Immunomodulatory treatment trial for paraneoplastic neurological disorders

Steven Vernino, Brian Patrick O'Neill, Randolph S. Marks, Judith R. O'Fallon, David W. Kimmel

Research output: Contribution to journalArticlepeer-review

151 Scopus citations


Paraneoplastic neurological disorders are devastating remote effects of malignancy. Despite compelling evidence of an autoimmune pathogenesis, empiric immunomodulatory treatment of these disorders is often ineffective. However, very few systematic studies have been conducted, and the treatment of patients without active malignancy has not been addressed. We conducted a prospective open-label treatment study of plasma exchange plus conventional cancer chemotherapy (10 patients) or plasma exchange plus continuous oral cyclophosphamide (10 patients). All patients had progressive symptoms and at least moderate disability at enrollment (mean Rankin score, 3.4). Patients who had experienced symptoms for more than 12 months were excluded (mean duration of symptoms at enrollment, 3.6 months). The primary outcome measure was change in quantitative disability measures (Rankin and Barthel scores) after 6 months of treatment; a positive response was defined as stability or improvement in disability. Overall, 50% of patients had a positive response at 6 months (6 patients had improved by at least 1 Rankin grade). Patients with good outcome tended to be those with less disability at time of enrollment. Hematologic toxicity was common among those receiving cyclophosphamide. Aggressive immunosuppression early in the clinical course should be considered in patients who have paraneoplastic neurological disorders, even when there is no evidence of active malignancy.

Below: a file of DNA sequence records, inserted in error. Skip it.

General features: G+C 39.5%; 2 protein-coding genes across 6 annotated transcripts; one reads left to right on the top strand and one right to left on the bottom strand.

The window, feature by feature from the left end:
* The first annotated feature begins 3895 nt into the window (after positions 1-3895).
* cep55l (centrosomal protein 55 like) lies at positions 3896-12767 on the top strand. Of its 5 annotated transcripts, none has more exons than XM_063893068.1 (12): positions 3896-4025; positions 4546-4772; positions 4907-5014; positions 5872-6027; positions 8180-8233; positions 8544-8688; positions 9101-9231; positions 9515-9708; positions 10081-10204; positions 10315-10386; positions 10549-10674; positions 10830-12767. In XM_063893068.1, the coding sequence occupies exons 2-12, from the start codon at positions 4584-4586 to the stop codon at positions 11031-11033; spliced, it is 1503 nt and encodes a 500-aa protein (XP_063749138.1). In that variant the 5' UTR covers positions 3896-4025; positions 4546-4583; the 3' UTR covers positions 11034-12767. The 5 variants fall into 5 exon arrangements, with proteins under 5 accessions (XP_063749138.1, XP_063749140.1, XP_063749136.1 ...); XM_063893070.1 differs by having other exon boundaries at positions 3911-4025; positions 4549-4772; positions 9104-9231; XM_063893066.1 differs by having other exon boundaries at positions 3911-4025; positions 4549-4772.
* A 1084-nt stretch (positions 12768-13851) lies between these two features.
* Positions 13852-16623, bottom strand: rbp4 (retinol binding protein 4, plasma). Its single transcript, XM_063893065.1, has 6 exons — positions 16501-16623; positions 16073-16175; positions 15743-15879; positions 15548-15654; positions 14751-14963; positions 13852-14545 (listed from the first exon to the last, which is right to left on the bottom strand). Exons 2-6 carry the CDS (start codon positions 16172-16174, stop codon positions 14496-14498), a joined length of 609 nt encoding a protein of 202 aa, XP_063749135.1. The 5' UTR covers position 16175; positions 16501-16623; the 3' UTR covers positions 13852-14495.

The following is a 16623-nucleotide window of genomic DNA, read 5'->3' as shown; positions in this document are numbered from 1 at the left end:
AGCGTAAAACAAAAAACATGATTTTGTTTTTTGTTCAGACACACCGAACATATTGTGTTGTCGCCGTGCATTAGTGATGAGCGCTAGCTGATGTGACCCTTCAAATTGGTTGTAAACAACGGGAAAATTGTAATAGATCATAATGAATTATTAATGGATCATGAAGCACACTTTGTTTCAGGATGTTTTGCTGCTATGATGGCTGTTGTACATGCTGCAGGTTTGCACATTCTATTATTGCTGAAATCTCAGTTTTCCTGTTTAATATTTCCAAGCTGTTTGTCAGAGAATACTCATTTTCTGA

Original languageEnglish (US)
Pages (from-to)55-62
Number of pages8
Issue number1
StatePublished - Jan 2004

ASJC Scopus subject areas

  • Oncology
  • Clinical Neurology
  • Cancer Research


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